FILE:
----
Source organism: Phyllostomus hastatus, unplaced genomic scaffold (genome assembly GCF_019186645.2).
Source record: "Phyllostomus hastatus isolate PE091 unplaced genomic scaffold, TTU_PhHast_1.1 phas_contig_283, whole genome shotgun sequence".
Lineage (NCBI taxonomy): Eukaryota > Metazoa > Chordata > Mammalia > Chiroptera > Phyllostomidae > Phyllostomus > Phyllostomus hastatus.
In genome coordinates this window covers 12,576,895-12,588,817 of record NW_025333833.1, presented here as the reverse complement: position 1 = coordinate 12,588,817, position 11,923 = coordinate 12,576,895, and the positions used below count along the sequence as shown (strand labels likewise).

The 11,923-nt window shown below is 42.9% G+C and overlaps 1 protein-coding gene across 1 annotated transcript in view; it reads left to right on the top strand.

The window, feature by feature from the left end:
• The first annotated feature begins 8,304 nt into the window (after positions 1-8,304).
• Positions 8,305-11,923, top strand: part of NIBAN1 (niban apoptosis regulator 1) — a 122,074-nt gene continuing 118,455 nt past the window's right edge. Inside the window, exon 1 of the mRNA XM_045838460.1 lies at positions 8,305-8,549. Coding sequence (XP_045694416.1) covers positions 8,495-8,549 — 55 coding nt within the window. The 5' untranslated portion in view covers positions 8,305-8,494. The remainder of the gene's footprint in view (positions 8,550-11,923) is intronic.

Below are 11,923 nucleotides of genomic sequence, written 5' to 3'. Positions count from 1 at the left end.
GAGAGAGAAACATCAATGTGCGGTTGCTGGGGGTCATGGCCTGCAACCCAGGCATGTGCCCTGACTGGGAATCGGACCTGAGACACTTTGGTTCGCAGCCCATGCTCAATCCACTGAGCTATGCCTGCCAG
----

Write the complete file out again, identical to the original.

Source organism: Phyllostomus hastatus, unplaced genomic scaffold (genome assembly GCF_019186645.2).
Source record: "Phyllostomus hastatus isolate PE091 unplaced genomic scaffold, TTU_PhHast_1.1 phas_contig_283, whole genome shotgun sequence".
Lineage (NCBI taxonomy): Eukaryota > Metazoa > Chordata > Mammalia > Chiroptera > Phyllostomidae > Phyllostomus > Phyllostomus hastatus.
In genome coordinates this window covers 12,576,895-12,588,817 of record NW_025333833.1, presented here as the reverse complement: position 1 = coordinate 12,588,817, position 11,923 = coordinate 12,576,895, and the positions used below count along the sequence as shown (strand labels likewise).

The 11,923-nt window shown below is 42.9% G+C and overlaps 1 protein-coding gene across 1 annotated transcript in view; it reads left to right on the top strand.

The window, feature by feature from the left end:
• The first annotated feature begins 8,304 nt into the window (after positions 1-8,304).
• Positions 8,305-11,923, top strand: part of NIBAN1 (niban apoptosis regulator 1) — a 122,074-nt gene continuing 118,455 nt past the window's right edge. Inside the window, exon 1 of the mRNA XM_045838460.1 lies at positions 8,305-8,549. Coding sequence (XP_045694416.1) covers positions 8,495-8,549 — 55 coding nt within the window. The 5' untranslated portion in view covers positions 8,305-8,494. The remainder of the gene's footprint in view (positions 8,550-11,923) is intronic.

Below are 11,923 nucleotides of genomic sequence, written 5' to 3'. Positions count from 1 at the left end.
GAGAGAGAAACATCAATGTGCGGTTGCTGGGGGTCATGGCCTGCAACCCAGGCATGTGCCCTGACTGGGAATCGGACCTGAGACACTTTGGTTCGCAGCCCATGCTCAATCCACTGAGCTATGCCTGCCAG